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Self-Made Man: One Womans Journey Into Manhood and Back  

She posed as a man for a year and a half -- and her insights are surprisingly inspiring

Wednesday, Feb 22 2006
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By Norah Vincent

Viking (January), $24.95

At the risk of sounding like a bad undergraduate essay, let me say that the gender roles of men -- just as intricate as those of women -- get ignored, ridiculed, or flat-out loathed by many people, especially those in academia. To a lesser extent, TV programs like Dr. Phil or The Oprah Winfrey Show will have us believe that a woman's feelings trump a man's actions every time; an industry of self-help books and bad sitcoms feeds off of this idea. Even the predictable (and arguably unfortunate) backlash against Brokeback Mountain points out how dismissively we view male sexuality. Journalist Norah Vincent's remarkable Self-Made Man, in which she documents her effort to live as a guy for 18 months, shows us how the brusque behaviors and fading rituals of an XY-chromosome carrier are misunderstood -- and awfully depressing. What starts out as one woman's somewhat flippant research (her physical transformation comes via eyeglasses, a fake 5 o'clock shadow, strapped breasts, and a flaccid dildo tucked inside a jockstrap) ends with a stint in a mental hospital. Submerged in the dating, working, and social worlds of males, Vincent makes clear her appreciation of the other sex. From the strong bond she feels for the alpha men she befriends in a bowling league (where she realizes that a handshake between two men holds more sincerity than a hug between two women) to the "Iron John" retreat she attends (where she asks one fellow to cut her arm in order to feel), this look at the masculine life goes from humorous to disheartening right quick, with the writer's viewpoints about male and female relationships getting challenged and crushed. But as discouraging as these insights initially seem, they're ultimately inspiring. For those of us too willing to blame the opposite sex, or even our own, for our love woes, Vincent's experiment could help us fight fewer battles in the war between the sexes.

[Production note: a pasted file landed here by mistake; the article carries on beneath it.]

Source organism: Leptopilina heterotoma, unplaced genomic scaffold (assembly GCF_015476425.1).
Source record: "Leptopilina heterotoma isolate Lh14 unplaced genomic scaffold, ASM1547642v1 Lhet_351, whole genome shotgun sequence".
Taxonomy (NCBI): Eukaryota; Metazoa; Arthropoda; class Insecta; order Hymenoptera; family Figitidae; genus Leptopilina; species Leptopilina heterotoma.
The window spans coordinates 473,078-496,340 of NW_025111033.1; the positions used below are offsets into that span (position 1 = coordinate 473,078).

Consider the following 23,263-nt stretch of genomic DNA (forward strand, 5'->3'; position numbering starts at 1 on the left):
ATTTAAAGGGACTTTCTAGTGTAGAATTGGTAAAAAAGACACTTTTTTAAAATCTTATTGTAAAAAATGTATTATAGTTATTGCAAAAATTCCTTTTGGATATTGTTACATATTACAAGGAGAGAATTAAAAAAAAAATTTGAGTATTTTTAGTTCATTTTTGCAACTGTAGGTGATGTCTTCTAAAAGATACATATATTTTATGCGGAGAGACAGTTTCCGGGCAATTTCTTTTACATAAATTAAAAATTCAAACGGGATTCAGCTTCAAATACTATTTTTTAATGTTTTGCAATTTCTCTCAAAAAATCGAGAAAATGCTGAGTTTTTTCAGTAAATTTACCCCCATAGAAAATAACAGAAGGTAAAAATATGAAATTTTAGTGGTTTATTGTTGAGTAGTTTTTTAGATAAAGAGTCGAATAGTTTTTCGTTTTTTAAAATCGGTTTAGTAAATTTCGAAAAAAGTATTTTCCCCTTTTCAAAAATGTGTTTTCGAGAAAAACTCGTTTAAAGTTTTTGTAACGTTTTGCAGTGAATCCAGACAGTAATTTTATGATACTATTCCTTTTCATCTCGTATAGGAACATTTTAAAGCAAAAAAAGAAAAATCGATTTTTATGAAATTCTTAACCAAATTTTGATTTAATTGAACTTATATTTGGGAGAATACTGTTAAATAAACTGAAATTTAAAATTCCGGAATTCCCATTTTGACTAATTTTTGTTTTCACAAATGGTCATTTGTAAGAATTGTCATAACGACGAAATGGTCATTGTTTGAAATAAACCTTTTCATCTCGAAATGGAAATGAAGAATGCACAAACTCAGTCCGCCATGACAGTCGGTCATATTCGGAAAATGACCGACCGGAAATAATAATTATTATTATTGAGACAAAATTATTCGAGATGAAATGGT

About The Author

Brock Keeling

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